By: Leah Farish
For the approximately 8,000 Christians living in Muslim-majority Morocco, restrictions on religious freedom are not as severe as in many other Muslim cultures, but are still an everyday source of instability, fear, and alienation. In recent interviews summarized below, Moroccan Christians spoke out about how this persecution severely limits not only their right to worship freely and openly, but also their ability to engage in economic activity and contribute to the social flourishing of their communities.
Permanent Link: https://www.religiousfreedominstitute.org/cornerstone/2016/7/26/how-do-you-survive-your-life-with-christ-moroccan-christians-speak
By: Katherine Butler-Dines and Ani Sarkissian
On Friday afternoon the king’s yellow jalabiyyah stood out in the sea of men clad in white robes who surrounded him. The imam recited Qur'anic verses, and the whole mosque executed the positions of prayer in almost perfect synchrony. I observed this scene on the television with a glass of mint tea in hand and my host mama and her friends chattering in Darija (Moroccan Arabic). My host bothers charged in the door after afternoon prayers, yanked off their own white jalabiyyahs, and asked about lunch. This routine is well integrated into my life in Morocco, yet each time I see such a public demonstration of Islam it raises many questions.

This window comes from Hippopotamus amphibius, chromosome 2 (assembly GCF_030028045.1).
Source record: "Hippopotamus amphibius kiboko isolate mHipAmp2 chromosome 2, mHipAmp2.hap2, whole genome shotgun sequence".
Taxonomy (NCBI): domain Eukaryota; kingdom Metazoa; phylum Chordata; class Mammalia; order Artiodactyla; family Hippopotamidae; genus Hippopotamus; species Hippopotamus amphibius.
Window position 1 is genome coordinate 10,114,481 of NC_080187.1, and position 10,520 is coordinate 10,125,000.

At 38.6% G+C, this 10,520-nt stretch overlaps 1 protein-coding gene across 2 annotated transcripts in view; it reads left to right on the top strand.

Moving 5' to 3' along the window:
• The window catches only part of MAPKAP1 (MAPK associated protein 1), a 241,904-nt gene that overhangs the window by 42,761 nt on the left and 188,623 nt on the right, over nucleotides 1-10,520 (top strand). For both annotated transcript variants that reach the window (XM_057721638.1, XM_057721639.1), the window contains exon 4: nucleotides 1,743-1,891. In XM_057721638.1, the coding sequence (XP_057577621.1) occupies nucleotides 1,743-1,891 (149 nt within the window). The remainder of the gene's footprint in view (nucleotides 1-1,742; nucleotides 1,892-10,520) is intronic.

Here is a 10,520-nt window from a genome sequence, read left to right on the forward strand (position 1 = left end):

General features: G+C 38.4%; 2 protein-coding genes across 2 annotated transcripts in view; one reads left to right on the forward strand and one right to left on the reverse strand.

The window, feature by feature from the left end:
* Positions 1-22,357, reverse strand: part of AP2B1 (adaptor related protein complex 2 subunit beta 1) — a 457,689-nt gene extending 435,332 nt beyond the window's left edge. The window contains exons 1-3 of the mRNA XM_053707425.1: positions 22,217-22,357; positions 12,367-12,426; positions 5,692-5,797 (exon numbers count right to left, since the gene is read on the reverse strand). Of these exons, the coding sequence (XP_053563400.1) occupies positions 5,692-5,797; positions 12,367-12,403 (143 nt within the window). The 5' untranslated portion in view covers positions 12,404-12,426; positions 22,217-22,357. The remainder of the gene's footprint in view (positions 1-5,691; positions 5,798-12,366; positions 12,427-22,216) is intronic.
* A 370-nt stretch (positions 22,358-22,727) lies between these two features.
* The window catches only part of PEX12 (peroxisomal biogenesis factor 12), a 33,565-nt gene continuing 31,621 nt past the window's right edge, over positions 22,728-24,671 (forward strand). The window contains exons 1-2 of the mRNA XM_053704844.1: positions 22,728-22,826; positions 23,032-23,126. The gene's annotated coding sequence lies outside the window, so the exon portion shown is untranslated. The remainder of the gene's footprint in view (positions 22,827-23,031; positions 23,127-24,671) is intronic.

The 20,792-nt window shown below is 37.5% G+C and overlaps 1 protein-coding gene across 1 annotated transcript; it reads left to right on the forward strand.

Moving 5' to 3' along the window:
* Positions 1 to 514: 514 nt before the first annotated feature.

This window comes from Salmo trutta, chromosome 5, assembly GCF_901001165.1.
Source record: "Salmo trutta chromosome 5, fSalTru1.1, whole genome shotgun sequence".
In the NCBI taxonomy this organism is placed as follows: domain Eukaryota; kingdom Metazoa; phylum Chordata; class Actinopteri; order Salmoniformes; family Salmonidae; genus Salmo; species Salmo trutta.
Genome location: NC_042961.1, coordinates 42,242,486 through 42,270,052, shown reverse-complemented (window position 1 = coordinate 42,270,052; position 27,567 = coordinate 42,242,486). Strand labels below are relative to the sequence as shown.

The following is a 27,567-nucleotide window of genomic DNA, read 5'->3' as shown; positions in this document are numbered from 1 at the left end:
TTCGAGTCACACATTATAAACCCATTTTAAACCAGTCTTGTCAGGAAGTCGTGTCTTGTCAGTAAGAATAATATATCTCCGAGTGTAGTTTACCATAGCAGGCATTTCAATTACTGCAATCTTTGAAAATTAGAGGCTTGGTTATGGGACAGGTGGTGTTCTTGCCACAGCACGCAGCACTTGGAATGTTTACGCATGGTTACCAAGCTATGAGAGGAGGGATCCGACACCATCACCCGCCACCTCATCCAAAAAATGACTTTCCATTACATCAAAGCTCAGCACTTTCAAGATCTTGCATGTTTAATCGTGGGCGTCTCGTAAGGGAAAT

Permanent Link: https://www.religiousfreedominstitute.org/cornerstone/2016/7/26/a-religion-for-peace-how-the-state-is-shaping-islam-in-morocco